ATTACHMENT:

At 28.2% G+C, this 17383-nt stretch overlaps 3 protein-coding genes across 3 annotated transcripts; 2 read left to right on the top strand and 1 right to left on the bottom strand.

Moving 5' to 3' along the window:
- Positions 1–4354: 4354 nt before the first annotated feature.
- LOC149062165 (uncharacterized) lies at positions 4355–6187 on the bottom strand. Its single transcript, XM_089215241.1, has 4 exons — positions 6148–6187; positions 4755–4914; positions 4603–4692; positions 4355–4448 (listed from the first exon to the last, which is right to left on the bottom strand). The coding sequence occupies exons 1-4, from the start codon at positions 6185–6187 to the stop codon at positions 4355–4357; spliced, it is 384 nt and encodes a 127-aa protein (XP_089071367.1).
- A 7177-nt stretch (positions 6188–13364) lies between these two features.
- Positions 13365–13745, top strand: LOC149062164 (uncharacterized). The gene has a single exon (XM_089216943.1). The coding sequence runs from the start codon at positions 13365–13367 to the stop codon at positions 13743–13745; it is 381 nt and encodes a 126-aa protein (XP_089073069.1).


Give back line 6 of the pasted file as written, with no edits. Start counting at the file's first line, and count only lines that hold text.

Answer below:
- Positions 13365–13745, top strand: LOC149062164 (uncharacterized). The gene has a single exon (XM_089216943.1). The coding sequence runs from the start codon at positions 13365–13367 to the stop codon at positions 13743–13745; it is 381 nt and encodes a 126-aa protein (XP_089073069.1).